Epic and biblical. That’s how I would describe Salgado’s work. And let’s not forget the tonal ranges. And textures. And what about the atmosphere they exude? And then there’s the composition. The composition that I used to spend hours staring at, in absolute awe. Add to all this the obvious respect and admiration in which he holds the people he photographs. The way in which he creates artistic and photographic masterpieces despite or because of the subject matter – the famine in Ethiopia, the gold mines in Brazil, death, war torn countries, poverty. Out of all this tragedy comes an immense beauty and respect for the people and landscapes he photographs. Out of all this come absolute works of art.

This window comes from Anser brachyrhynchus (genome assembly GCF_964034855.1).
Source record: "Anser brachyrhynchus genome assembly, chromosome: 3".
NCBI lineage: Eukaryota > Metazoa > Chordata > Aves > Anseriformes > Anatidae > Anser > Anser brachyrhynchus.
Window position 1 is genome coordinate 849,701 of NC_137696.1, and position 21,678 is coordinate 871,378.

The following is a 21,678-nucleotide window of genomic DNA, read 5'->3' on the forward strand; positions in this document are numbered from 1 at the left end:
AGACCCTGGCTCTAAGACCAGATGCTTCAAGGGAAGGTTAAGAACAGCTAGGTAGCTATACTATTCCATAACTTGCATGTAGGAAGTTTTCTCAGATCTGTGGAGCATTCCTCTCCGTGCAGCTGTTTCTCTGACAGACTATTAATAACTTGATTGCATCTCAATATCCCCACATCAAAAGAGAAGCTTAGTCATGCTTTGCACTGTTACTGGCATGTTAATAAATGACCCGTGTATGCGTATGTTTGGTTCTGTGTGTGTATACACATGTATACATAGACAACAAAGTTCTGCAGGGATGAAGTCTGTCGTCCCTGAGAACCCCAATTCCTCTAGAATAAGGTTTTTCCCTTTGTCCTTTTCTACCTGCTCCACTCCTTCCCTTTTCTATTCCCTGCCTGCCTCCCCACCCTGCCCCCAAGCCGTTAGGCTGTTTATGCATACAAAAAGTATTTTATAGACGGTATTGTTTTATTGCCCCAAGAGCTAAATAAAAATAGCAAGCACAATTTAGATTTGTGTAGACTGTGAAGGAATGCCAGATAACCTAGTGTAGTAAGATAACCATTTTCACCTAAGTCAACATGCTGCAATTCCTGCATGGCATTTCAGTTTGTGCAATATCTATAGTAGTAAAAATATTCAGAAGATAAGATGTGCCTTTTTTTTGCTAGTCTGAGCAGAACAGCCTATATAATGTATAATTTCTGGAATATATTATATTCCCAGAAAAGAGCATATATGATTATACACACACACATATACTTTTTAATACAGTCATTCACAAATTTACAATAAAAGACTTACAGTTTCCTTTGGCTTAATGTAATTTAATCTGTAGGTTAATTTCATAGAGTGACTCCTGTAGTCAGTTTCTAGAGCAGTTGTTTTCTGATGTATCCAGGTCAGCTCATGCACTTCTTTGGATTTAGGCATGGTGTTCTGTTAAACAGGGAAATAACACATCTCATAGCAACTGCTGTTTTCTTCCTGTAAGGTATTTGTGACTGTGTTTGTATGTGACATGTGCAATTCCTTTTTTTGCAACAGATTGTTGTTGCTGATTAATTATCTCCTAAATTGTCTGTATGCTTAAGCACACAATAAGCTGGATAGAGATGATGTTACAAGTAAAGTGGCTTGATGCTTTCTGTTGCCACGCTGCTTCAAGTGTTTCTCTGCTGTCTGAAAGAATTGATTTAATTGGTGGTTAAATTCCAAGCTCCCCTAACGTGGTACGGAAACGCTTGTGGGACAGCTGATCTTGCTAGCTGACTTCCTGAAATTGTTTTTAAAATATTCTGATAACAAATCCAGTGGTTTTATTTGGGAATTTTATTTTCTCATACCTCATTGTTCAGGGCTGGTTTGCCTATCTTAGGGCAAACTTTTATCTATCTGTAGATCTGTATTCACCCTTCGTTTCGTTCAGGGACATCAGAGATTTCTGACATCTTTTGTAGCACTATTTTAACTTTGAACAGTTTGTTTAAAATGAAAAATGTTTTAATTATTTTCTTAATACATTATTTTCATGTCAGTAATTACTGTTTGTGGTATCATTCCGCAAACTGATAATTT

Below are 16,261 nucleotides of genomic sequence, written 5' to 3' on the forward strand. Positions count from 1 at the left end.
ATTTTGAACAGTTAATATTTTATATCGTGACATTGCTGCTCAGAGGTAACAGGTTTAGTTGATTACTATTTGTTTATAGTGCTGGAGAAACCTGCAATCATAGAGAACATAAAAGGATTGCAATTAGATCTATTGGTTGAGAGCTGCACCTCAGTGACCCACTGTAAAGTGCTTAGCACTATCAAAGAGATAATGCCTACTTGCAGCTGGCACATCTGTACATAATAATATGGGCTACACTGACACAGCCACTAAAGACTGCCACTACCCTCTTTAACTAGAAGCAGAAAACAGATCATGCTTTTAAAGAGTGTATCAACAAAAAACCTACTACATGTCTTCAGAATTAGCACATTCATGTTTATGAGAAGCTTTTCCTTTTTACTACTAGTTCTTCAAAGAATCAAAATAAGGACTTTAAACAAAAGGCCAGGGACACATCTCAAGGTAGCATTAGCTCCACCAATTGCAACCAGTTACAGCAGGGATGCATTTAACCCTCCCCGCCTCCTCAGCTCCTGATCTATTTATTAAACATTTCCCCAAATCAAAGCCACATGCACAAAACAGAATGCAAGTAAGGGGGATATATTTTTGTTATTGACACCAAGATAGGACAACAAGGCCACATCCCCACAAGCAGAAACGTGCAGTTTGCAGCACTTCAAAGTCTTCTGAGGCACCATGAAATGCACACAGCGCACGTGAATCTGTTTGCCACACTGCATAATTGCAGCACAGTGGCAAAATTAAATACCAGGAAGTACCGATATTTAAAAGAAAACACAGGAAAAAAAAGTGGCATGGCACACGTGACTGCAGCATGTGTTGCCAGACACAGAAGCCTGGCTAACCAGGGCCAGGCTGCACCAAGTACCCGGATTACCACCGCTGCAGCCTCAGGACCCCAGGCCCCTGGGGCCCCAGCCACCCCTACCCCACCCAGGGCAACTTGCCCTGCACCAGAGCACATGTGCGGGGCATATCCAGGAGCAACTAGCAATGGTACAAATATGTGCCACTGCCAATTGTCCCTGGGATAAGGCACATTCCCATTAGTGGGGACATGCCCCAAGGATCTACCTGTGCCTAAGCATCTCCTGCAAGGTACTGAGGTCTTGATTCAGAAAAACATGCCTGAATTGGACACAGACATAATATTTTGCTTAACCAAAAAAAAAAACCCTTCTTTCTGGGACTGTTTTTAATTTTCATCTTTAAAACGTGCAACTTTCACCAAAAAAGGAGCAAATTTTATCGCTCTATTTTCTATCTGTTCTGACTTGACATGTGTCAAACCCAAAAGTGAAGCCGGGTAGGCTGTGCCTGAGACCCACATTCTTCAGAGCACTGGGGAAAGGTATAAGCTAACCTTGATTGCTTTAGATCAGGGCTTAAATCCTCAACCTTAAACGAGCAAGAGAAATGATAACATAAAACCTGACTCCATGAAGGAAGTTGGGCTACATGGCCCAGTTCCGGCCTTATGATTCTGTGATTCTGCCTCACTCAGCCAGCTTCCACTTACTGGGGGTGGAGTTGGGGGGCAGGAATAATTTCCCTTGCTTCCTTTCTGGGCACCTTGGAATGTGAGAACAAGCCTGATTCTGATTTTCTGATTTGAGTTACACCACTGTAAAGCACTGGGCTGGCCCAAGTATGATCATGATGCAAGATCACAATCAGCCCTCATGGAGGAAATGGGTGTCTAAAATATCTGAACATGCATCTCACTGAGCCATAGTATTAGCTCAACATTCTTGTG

And to me this is how it should be done. As a photographer, if you are going to invade someone’s life you should damn well make sure you pour your heart and soul into the creation of the image and come away with something that is the best you can possibly hope to achieve. And in Salgado’s case this is nothing short of breathtaking photography. This is the lesson Sebastião Salgado taught me. That it is possible.
If ever an exhibition of his works comes anywhere near you stop at nothing to go and see it. Otherwise there are numerous books of his you can buy. His latest ‘Africa’, published by Taschen is well worth owning.